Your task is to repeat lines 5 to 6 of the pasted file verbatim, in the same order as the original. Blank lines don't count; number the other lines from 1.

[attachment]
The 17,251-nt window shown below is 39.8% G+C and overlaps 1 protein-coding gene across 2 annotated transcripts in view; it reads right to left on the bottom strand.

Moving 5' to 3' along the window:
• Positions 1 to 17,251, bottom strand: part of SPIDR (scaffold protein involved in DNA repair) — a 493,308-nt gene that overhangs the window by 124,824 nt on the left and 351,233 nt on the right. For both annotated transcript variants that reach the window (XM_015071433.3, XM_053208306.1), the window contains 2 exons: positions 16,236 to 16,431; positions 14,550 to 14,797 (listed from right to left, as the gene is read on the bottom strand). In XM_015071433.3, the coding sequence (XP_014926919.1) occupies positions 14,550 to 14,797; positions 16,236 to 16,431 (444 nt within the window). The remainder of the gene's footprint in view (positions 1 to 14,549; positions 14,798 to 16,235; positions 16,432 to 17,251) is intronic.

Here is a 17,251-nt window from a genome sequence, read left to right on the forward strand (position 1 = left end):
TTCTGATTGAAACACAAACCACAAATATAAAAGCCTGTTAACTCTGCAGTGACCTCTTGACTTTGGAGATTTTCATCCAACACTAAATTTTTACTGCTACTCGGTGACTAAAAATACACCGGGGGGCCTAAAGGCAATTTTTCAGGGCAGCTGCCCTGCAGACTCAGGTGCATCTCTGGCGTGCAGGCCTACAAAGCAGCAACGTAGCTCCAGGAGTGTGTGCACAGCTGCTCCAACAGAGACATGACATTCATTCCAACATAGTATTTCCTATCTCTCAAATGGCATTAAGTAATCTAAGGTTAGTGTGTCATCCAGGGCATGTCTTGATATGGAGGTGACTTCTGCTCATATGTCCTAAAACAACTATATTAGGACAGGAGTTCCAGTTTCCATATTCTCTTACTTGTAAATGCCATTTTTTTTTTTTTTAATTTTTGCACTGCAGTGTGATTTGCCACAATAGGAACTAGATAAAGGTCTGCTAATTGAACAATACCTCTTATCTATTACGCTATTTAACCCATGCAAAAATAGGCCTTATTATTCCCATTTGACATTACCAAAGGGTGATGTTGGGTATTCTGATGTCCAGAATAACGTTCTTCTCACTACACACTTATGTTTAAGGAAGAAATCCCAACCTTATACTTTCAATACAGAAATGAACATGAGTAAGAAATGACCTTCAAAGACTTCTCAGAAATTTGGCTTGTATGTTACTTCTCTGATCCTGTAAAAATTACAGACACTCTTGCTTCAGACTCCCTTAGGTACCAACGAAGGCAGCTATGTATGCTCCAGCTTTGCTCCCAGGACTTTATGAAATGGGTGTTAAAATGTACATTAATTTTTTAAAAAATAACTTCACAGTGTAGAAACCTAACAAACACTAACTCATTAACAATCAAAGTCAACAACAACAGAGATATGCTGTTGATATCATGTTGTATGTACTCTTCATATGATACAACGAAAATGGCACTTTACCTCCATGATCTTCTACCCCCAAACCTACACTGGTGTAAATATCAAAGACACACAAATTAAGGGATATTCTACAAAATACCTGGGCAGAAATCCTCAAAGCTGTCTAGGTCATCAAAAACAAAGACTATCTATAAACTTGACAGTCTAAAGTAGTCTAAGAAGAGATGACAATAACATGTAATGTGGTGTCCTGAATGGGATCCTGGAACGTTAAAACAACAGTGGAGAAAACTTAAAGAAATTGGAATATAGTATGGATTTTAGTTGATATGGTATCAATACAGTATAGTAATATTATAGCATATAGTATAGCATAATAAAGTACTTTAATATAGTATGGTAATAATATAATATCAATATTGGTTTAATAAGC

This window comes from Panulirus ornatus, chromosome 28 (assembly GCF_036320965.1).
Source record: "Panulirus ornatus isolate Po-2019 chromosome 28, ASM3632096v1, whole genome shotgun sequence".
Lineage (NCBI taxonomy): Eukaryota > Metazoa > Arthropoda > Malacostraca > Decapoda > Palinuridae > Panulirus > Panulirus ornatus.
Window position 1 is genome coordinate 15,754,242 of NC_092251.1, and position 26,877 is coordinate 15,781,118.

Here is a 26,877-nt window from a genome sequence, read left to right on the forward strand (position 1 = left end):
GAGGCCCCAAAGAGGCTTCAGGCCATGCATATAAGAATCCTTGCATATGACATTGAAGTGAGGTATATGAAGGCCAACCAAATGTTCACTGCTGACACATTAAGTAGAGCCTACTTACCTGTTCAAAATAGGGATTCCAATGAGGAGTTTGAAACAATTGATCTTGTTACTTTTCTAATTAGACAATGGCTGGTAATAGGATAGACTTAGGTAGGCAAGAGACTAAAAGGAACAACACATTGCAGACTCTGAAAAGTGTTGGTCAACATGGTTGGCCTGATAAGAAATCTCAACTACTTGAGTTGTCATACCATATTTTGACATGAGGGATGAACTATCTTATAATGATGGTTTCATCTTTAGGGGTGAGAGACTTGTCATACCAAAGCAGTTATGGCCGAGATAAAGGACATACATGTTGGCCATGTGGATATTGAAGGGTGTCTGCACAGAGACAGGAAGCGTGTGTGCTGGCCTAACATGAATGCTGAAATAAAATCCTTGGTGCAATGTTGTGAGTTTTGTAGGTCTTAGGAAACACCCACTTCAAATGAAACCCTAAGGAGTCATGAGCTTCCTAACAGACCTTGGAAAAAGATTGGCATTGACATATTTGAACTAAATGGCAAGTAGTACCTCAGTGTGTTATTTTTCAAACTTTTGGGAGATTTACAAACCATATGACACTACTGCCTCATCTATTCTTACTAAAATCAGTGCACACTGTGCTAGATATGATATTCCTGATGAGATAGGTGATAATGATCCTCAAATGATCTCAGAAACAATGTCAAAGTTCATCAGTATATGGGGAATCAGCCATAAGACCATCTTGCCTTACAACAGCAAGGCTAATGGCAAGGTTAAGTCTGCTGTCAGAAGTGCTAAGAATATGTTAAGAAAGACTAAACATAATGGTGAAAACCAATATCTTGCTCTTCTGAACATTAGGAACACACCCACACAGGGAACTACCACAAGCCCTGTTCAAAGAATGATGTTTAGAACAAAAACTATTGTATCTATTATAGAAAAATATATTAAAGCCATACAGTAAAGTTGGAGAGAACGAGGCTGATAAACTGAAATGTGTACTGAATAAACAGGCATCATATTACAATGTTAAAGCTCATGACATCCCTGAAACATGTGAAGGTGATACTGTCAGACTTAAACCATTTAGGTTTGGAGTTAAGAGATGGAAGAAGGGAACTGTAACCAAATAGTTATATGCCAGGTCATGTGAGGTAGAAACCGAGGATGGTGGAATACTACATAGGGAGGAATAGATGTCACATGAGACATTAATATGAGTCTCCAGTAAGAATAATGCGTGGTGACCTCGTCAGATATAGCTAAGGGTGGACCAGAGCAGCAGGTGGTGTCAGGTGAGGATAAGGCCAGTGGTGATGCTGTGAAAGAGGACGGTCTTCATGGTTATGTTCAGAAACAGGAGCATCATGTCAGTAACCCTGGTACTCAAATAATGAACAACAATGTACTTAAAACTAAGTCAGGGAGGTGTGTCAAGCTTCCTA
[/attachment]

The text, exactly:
TTCTGATTGAAACACAAACCACAAATATAAAAGCCTGTTAACTCTGCAGTGACCTCTTGACTTTGGAGATTTTCATCCAACACTAAATTTTTACTGCTACTCGGTGACTAAAAATACACCGGGGGGCCTAAAGGCAATTTTTCAGGGCAGCTGCCCTGCAGACTCAGGTGCATCTCTGGCGTGCAGGCCTACAAAGCAGCAACGTAGCTCCAGGAGTGTGTGCACAGCTGCTCCAACAGAGACATGACATTCATTCCAACATAGTATTTCCTATCTCTCAAATGGCATTAAGTAATCTAAGGTTAGTGTGTCATCCAGGGCATGTCTTGATATGGAGGTGACTTCTGCTCATATGTCCTAAAACAACTATATTAGGACAGGAGTTCCAGTTTCCATATTCTCTTACTTGTAAATGCCATTTTTTTTTTTTTTAATTTTTGCACTGCAGTGTGATTTGCCACAATAGGAACTAGATAAAGGTCTGCTAATTGAACAATACCTCTTATCTATTACGCTATTTAACCCATGCAAAAATAGGCCTTATTATTCCCATTTGACATTACCAAAGGGTGATGTTGGGTATTCTGATGTCCAGAATAACGTTCTTCTCACTACACACTTATGTTTAAGGAAGAAATCCCAACCTTATACTTTCAATACAGAAATGAACATGAGTAAGAAATGACCTTCAAAGACTTCTCAGAAATTTGGCTTGTATGTTACTTCTCTGATCCTGTAAAAATTACAGACACTCTTGCTTCAGACTCCCTTAGGTACCAACGAAGGCAGCTATGTATGCTCCAGCTTTGCTCCCAGGACTTTATGAAATGGGTGTTAAAATGTACATTAATTTTTTAAAAAATAACTTCACAGTGTAGAAACCTAACAAACACTAACTCATTAACAATCAAAGTCAACAACAACAGAGATATGCTGTTGATATCATGTTGTATGTACTCTTCATATGATACAACGAAAATGGCACTTTACCTCCATGATCTTCTACCCCCAAACCTACACTGGTGTAAATATCAAAGACACACAAATTAAGGGATATTCTACAAAATACCTGGGCAGAAATCCTCAAAGCTGTCTAGGTCATCAAAAACAAAGACTATCTATAAACTTGACAGTCTAAAGTAGTCTAAGAAGAGATGACAATAACATGTAATGTGGTGTCCTGAATGGGATCCTGGAACGTTAAAACAACAGTGGAGAAAACTTAAAGAAATTGGAATATAGTATGGATTTTAGTTGATATGGTATCAATACAGTATAGTAATATTATAGCATATAGTATAGCATAATAAAGTACTTTAATATAGTATGGTAATAATATAATATCAATATTGGTTTAATAAGC

This window comes from Panulirus ornatus, chromosome 28 (assembly GCF_036320965.1).